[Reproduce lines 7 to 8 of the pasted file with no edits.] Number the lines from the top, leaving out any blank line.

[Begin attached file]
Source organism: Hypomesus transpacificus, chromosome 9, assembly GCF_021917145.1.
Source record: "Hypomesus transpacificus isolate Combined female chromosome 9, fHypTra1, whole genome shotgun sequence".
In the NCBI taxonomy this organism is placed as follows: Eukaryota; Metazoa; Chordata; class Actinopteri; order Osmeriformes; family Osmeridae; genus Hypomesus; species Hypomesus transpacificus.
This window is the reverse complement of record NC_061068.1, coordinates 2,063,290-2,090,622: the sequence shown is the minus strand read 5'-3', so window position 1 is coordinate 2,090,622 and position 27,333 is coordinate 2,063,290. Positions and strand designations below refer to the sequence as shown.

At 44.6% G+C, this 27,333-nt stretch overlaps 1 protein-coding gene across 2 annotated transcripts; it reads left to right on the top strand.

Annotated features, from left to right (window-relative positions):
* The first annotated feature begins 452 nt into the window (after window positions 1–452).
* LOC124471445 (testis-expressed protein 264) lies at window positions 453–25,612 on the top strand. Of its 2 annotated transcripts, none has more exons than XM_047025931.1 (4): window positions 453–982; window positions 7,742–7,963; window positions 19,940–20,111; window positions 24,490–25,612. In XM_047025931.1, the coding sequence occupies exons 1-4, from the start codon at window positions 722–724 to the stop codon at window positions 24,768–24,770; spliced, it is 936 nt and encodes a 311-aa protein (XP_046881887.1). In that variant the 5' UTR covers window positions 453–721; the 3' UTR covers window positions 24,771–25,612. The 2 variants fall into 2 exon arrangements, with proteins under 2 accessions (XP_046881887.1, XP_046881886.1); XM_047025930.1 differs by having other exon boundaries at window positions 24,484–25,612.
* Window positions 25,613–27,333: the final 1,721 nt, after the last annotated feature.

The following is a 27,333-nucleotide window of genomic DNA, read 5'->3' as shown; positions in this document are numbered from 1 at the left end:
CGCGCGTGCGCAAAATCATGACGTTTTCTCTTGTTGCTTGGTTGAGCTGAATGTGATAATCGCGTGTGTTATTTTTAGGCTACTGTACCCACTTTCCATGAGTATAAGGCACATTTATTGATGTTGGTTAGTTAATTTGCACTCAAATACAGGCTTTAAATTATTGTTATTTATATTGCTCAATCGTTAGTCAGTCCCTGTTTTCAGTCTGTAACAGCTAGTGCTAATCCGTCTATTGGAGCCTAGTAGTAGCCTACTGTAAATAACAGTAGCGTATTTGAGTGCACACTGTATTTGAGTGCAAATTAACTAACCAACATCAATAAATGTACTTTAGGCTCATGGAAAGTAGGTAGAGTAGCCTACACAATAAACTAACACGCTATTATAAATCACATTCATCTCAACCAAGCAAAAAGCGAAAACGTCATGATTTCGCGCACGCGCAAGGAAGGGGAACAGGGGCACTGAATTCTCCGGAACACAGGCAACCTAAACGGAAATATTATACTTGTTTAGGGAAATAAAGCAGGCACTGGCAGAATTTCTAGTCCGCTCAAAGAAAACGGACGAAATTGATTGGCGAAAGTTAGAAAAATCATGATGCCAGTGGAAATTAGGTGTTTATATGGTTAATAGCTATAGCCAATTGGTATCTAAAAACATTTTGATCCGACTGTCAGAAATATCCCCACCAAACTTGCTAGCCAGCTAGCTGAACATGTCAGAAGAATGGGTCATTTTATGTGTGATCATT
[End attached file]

* The first annotated feature begins 452 nt into the window (after window positions 1–452).
* LOC124471445 (testis-expressed protein 264) lies at window positions 453–25,612 on the top strand. Of its 2 annotated transcripts, none has more exons than XM_047025931.1 (4): window positions 453–982; window positions 7,742–7,963; window positions 19,940–20,111; window positions 24,490–25,612. In XM_047025931.1, the coding sequence occupies exons 1-4, from the start codon at window positions 722–724 to the stop codon at window positions 24,768–24,770; spliced, it is 936 nt and encodes a 311-aa protein (XP_046881887.1). In that variant the 5' UTR covers window positions 453–721; the 3' UTR covers window positions 24,771–25,612. The 2 variants fall into 2 exon arrangements, with proteins under 2 accessions (XP_046881887.1, XP_046881886.1); XM_047025930.1 differs by having other exon boundaries at window positions 24,484–25,612.